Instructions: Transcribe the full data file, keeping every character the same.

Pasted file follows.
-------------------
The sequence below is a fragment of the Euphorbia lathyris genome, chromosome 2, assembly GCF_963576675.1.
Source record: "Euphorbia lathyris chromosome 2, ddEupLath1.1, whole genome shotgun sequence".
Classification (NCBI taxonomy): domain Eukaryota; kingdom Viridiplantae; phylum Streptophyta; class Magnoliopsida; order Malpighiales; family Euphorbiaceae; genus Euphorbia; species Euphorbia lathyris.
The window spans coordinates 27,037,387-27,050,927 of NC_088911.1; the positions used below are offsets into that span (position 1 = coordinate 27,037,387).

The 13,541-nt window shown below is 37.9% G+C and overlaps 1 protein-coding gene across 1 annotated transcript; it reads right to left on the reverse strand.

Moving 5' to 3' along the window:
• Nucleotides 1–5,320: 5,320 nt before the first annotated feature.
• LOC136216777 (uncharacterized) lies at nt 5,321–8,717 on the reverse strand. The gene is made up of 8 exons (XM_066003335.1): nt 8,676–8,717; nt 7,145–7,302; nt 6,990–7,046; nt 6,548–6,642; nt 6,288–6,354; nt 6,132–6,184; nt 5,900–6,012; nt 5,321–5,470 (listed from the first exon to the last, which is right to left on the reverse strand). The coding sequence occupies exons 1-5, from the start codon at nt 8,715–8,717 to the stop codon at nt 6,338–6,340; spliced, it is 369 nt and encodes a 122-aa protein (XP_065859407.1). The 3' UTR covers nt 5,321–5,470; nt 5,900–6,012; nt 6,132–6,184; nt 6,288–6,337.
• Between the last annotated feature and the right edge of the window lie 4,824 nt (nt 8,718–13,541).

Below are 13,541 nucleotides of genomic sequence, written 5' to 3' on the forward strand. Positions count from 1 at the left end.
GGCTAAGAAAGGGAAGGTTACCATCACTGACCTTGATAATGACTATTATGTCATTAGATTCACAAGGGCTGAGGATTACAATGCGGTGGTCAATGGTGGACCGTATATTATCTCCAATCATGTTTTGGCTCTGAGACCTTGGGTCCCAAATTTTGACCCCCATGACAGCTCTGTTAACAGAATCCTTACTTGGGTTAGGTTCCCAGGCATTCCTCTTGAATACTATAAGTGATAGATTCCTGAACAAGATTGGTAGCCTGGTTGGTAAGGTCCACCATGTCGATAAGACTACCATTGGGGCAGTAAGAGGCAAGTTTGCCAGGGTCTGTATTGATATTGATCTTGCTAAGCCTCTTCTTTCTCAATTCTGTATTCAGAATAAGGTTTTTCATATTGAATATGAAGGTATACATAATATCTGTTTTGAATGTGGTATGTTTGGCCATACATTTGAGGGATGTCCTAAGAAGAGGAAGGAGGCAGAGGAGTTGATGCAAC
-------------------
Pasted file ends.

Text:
The sequence below is a fragment of the Euphorbia lathyris genome, chromosome 2, assembly GCF_963576675.1.
Source record: "Euphorbia lathyris chromosome 2, ddEupLath1.1, whole genome shotgun sequence".
Classification (NCBI taxonomy): domain Eukaryota; kingdom Viridiplantae; phylum Streptophyta; class Magnoliopsida; order Malpighiales; family Euphorbiaceae; genus Euphorbia; species Euphorbia lathyris.
The window spans coordinates 27,037,387-27,050,927 of NC_088911.1; the positions used below are offsets into that span (position 1 = coordinate 27,037,387).

The 13,541-nt window shown below is 37.9% G+C and overlaps 1 protein-coding gene across 1 annotated transcript; it reads right to left on the reverse strand.

Moving 5' to 3' along the window:
• Nucleotides 1–5,320: 5,320 nt before the first annotated feature.
• LOC136216777 (uncharacterized) lies at nt 5,321–8,717 on the reverse strand. The gene is made up of 8 exons (XM_066003335.1): nt 8,676–8,717; nt 7,145–7,302; nt 6,990–7,046; nt 6,548–6,642; nt 6,288–6,354; nt 6,132–6,184; nt 5,900–6,012; nt 5,321–5,470 (listed from the first exon to the last, which is right to left on the reverse strand). The coding sequence occupies exons 1-5, from the start codon at nt 8,715–8,717 to the stop codon at nt 6,338–6,340; spliced, it is 369 nt and encodes a 122-aa protein (XP_065859407.1). The 3' UTR covers nt 5,321–5,470; nt 5,900–6,012; nt 6,132–6,184; nt 6,288–6,337.
• Between the last annotated feature and the right edge of the window lie 4,824 nt (nt 8,718–13,541).

Below are 13,541 nucleotides of genomic sequence, written 5' to 3' on the forward strand. Positions count from 1 at the left end.
GGCTAAGAAAGGGAAGGTTACCATCACTGACCTTGATAATGACTATTATGTCATTAGATTCACAAGGGCTGAGGATTACAATGCGGTGGTCAATGGTGGACCGTATATTATCTCCAATCATGTTTTGGCTCTGAGACCTTGGGTCCCAAATTTTGACCCCCATGACAGCTCTGTTAACAGAATCCTTACTTGGGTTAGGTTCCCAGGCATTCCTCTTGAATACTATAAGTGATAGATTCCTGAACAAGATTGGTAGCCTGGTTGGTAAGGTCCACCATGTCGATAAGACTACCATTGGGGCAGTAAGAGGCAAGTTTGCCAGGGTCTGTATTGATATTGATCTTGCTAAGCCTCTTCTTTCTCAATTCTGTATTCAGAATAAGGTTTTTCATATTGAATATGAAGGTATACATAATATCTGTTTTGAATGTGGTATGTTTGGCCATACATTTGAGGGATGTCCTAAGAAGAGGAAGGAGGCAGAGGAGTTGATGCAAC